Police used tear gas and water cannons to try to break up the fighting, which took place as prime minister Ranil Wickremesinghe was attending an opening ceremony for the industrial zone.
Protesters injured in clashes in Sri Lanka over China port deal
AMBALANTOTA, Sri Lanka // At least 21 people were hurt in violent clashes between Sri Lankan government supporters and villagers marching against a plan to turn private land into an industrial zone mostly owned by China.
Police used tear gas and water cannons to try to break up the fighting, which took place as prime minister Ranil Wickremesinghe was attending an opening ceremony for the industrial zone, located near the port city of Hambantota.
The clashes began when government supporters started throwing rocks at villagers who were marching to the ceremony site. The protests, organised by the opposition and led by Buddhist monks, responded by throwing rocks at the government supporters. A group that appeared to have been transported to the area by the government joined in attacking the protesters with poles.
Twenty-one people, including three police officers, were taken to hospital in Hambantota, a hospital official said.
Sri Lanka’s government has signed a framework agreement for a 99-year lease of the Hambantota port with a company in which China will have 80 per cent ownership.
Officials also plan to set up a nearby industrial zone where Chinese companies will be invited to set up factories. The villagers and monks are opposed to it and demand their residential and farmlands be spared.
A court had issued a restraining order on the protest, saying it could lead to unrest, but the protesters defied it.
Mr Wickremesinghe inaugurated the industrial zone despite the clashes. Speaking at the ceremony, China’s ambassador to Sri Lanka, Yi Xianliang, said his country hopes to invest US$5 billion (Dh18.36bn) in the region within the next five years, and the new industries are expected to generate 100,000 jobs.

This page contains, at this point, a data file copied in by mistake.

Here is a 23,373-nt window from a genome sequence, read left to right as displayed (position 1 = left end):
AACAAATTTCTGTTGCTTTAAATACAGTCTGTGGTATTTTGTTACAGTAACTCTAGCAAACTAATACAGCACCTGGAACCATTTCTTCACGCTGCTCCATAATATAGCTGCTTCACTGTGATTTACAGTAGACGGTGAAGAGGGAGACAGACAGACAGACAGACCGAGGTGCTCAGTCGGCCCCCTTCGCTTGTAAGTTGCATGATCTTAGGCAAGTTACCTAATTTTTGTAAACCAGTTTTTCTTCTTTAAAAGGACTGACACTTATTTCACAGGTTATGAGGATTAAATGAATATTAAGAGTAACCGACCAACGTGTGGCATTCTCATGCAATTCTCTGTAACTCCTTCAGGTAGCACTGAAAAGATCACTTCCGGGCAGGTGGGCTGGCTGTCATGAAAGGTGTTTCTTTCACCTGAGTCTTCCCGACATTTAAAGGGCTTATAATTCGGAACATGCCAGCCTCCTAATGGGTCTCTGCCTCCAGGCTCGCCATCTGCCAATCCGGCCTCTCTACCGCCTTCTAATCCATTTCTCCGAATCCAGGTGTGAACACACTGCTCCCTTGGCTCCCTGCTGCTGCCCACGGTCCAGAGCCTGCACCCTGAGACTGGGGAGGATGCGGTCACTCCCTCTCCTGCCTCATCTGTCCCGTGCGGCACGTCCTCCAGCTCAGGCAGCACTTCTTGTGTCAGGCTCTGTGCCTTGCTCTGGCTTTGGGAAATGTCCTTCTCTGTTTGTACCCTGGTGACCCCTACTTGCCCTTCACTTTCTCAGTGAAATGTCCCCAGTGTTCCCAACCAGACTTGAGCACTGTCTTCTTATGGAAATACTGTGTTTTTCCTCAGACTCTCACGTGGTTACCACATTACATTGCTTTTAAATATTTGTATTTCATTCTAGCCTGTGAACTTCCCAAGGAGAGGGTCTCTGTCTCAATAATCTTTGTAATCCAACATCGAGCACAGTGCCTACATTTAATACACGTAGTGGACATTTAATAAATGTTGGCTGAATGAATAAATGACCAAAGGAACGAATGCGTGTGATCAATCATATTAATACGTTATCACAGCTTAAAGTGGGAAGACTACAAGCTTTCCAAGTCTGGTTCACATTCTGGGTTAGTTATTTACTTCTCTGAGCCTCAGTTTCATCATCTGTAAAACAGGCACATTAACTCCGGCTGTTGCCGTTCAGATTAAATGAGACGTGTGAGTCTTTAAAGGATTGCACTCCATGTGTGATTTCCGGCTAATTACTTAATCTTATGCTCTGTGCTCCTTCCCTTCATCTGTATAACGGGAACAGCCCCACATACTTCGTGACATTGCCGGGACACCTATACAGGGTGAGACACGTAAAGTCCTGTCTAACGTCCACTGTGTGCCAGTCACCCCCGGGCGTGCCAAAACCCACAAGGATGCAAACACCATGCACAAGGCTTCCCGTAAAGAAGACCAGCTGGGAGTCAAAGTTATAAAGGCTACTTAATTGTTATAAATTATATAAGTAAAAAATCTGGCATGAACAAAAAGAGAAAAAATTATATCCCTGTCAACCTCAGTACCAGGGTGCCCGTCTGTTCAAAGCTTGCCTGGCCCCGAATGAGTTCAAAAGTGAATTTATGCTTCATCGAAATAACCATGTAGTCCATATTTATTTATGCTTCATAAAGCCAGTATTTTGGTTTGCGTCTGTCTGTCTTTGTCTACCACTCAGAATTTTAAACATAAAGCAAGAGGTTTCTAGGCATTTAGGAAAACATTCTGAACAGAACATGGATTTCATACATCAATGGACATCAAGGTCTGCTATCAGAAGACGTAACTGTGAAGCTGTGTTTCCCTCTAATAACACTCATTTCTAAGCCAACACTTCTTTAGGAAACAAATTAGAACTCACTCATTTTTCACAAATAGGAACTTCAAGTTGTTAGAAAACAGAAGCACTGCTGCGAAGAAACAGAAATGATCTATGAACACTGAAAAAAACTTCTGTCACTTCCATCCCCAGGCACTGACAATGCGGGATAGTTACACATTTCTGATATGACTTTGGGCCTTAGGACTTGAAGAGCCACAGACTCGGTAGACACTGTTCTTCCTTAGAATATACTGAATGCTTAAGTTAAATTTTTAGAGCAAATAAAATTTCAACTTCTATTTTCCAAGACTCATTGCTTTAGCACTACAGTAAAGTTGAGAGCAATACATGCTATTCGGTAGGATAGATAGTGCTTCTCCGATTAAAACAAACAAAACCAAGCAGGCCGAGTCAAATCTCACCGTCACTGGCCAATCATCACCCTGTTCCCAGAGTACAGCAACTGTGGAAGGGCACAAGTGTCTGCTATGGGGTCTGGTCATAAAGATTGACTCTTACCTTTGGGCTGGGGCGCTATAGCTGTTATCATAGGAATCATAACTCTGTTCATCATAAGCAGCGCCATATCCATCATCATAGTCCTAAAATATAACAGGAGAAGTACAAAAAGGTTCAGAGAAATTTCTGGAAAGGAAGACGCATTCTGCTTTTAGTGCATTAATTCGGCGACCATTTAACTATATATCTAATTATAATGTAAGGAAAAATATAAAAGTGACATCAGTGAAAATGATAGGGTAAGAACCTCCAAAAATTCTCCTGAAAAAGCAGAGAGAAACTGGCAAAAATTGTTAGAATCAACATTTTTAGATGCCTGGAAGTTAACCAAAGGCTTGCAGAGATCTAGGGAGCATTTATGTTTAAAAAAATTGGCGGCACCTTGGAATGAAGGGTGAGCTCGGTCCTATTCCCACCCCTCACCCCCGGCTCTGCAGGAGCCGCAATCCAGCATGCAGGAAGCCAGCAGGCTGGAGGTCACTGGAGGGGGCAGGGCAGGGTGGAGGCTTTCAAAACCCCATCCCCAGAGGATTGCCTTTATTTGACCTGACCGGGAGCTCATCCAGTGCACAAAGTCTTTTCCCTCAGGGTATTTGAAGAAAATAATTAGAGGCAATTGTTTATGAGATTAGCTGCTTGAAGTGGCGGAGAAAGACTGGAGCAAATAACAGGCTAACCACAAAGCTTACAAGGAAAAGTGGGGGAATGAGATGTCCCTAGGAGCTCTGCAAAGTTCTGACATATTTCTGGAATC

China invested more than $1.2bn in the port in what some analysts call its “string of pearls” strategy in countries surrounding its rival India.
Although the project has suffered losses since 2010, Sri Lanka’s government, at first critical of the enterprise, approached China to seek help to make it viable.
Lawmaker D V Chanaka, one of the protest organisers, said he feared the port area will become a “Chinese colony”.
“We are against leasing the lands where people live and do their farming, while there are identified lands for an industrial zone,” Mr Chanaka said. “When you give away such a vast area of land, you can’t stop the area from becoming a Chinese colony.”
Magama Mahanama, from a group calling itself the Monks’ Organisation to Protect National Assets, said that the clergy, following an ancient tradition, would issue a decree to the government to stop the leasing. Historically, kings in predominantly Buddhist Sri Lanka are said to have abided by decrees issued by Buddhist monks.
“It’s a way of conveying the message that the monks are not for it,” he said.
* Associated Press